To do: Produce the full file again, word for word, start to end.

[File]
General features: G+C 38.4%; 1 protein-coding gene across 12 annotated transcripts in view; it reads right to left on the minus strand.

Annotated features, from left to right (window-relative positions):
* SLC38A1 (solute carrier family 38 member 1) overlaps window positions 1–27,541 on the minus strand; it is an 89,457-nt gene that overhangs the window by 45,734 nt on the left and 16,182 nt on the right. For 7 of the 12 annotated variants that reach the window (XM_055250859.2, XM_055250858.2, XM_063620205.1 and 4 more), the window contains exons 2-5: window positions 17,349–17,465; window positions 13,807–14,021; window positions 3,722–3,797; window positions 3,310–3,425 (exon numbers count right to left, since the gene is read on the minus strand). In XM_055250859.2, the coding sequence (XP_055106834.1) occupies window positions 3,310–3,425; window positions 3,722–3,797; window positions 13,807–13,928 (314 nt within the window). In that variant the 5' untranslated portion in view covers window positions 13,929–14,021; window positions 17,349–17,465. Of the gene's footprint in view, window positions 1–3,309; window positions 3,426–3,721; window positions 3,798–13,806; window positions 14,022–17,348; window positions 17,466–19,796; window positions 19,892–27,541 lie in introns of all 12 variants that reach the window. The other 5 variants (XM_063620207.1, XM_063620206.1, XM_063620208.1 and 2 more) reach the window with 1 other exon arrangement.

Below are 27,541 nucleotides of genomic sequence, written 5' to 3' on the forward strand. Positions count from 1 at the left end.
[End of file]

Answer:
General features: G+C 38.4%; 1 protein-coding gene across 12 annotated transcripts in view; it reads right to left on the minus strand.

Annotated features, from left to right (window-relative positions):
* SLC38A1 (solute carrier family 38 member 1) overlaps window positions 1–27,541 on the minus strand; it is an 89,457-nt gene that overhangs the window by 45,734 nt on the left and 16,182 nt on the right. For 7 of the 12 annotated variants that reach the window (XM_055250859.2, XM_055250858.2, XM_063620205.1 and 4 more), the window contains exons 2-5: window positions 17,349–17,465; window positions 13,807–14,021; window positions 3,722–3,797; window positions 3,310–3,425 (exon numbers count right to left, since the gene is read on the minus strand). In XM_055250859.2, the coding sequence (XP_055106834.1) occupies window positions 3,310–3,425; window positions 3,722–3,797; window positions 13,807–13,928 (314 nt within the window). In that variant the 5' untranslated portion in view covers window positions 13,929–14,021; window positions 17,349–17,465. Of the gene's footprint in view, window positions 1–3,309; window positions 3,426–3,721; window positions 3,798–13,806; window positions 14,022–17,348; window positions 17,466–19,796; window positions 19,892–27,541 lie in introns of all 12 variants that reach the window. The other 5 variants (XM_063620207.1, XM_063620206.1, XM_063620208.1 and 2 more) reach the window with 1 other exon arrangement.

Below are 27,541 nucleotides of genomic sequence, written 5' to 3' on the forward strand. Positions count from 1 at the left end.